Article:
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The extent to which policy announcements are believed. Policy announcements by monetary or fiscal authorities are credible if it is rational for people to believe that the authorities will in fact cany out their announced policies. Thus, if the authorities have no incentive to deviate from the announced policies in the future, these policies are credible. When there is an incentive to deviate, credibility may be achieved if the authorities have a sufficiently long reputation, or history of holding to their promises. See also reputational policy.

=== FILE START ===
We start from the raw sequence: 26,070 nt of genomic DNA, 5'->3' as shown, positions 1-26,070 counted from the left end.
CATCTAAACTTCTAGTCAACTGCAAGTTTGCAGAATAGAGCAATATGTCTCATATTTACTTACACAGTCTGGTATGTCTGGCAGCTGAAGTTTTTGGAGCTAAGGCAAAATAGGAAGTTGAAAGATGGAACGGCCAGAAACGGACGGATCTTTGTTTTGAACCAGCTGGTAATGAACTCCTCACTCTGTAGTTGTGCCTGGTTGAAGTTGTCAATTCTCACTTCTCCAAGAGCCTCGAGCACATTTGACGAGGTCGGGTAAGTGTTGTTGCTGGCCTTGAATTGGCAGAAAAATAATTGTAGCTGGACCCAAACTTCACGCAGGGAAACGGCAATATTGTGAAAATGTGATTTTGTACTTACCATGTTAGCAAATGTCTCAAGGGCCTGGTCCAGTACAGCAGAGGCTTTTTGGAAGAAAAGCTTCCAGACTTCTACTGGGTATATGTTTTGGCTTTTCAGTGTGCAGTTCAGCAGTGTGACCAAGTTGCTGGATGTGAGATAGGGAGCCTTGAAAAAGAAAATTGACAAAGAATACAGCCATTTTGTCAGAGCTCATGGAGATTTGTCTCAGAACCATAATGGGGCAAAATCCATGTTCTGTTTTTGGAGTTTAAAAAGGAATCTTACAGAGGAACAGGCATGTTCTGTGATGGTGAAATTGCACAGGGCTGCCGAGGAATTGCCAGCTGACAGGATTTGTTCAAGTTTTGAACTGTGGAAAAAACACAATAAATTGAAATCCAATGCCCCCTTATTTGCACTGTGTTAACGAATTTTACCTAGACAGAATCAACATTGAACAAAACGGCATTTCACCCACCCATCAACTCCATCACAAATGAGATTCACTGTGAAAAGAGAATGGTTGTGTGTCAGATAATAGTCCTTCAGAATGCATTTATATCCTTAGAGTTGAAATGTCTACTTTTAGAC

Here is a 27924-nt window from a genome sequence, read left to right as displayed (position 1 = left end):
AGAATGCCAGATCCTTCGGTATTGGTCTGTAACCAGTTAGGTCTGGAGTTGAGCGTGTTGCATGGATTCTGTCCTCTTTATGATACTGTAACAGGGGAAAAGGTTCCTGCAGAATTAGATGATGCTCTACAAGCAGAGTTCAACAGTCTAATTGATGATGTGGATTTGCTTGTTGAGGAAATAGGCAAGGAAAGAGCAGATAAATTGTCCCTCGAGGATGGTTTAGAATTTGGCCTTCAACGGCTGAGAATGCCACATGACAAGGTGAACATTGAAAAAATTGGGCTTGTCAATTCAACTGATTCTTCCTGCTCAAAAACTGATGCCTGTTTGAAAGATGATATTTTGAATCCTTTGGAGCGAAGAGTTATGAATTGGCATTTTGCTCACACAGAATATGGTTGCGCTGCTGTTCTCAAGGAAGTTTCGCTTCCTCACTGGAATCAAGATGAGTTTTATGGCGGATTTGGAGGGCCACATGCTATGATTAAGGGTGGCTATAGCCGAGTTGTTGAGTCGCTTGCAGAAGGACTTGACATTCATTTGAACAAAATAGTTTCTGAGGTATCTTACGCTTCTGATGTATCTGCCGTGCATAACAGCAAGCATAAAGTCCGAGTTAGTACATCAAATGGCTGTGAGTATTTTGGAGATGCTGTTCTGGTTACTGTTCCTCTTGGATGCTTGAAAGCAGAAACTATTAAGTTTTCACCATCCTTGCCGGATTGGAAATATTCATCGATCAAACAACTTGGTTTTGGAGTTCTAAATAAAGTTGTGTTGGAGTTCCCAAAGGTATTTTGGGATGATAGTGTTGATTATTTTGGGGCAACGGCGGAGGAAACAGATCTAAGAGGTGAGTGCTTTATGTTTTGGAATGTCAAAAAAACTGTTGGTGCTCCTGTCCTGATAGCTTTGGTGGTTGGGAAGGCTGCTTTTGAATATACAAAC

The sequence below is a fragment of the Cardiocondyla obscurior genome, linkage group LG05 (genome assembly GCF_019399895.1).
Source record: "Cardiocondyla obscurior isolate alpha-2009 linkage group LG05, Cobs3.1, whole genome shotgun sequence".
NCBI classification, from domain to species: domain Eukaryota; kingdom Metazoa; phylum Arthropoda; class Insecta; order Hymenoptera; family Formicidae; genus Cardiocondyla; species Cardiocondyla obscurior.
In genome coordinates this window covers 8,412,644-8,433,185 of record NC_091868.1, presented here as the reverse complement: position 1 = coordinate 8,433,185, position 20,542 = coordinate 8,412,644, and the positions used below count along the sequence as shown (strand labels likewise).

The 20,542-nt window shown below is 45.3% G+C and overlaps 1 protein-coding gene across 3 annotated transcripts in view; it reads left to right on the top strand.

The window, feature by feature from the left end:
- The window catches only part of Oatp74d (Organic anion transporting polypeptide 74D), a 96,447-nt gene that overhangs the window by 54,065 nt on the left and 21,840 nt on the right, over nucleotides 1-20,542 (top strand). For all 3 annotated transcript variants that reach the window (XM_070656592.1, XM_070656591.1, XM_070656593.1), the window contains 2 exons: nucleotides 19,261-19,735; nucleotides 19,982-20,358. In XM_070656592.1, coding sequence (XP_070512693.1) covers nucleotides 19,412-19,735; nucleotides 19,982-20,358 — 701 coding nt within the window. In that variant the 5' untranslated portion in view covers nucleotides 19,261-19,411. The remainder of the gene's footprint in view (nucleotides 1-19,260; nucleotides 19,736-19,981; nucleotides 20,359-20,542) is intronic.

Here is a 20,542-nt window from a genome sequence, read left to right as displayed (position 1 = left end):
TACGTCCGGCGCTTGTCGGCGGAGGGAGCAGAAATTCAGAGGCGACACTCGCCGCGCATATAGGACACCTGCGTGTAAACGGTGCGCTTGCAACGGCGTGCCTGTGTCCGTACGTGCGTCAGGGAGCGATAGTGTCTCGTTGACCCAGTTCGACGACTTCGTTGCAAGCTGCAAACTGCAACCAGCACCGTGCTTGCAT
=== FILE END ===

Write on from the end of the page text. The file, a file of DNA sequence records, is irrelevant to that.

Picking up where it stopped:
Reference: Oxford Press Dictonary of Economics, 5th edt.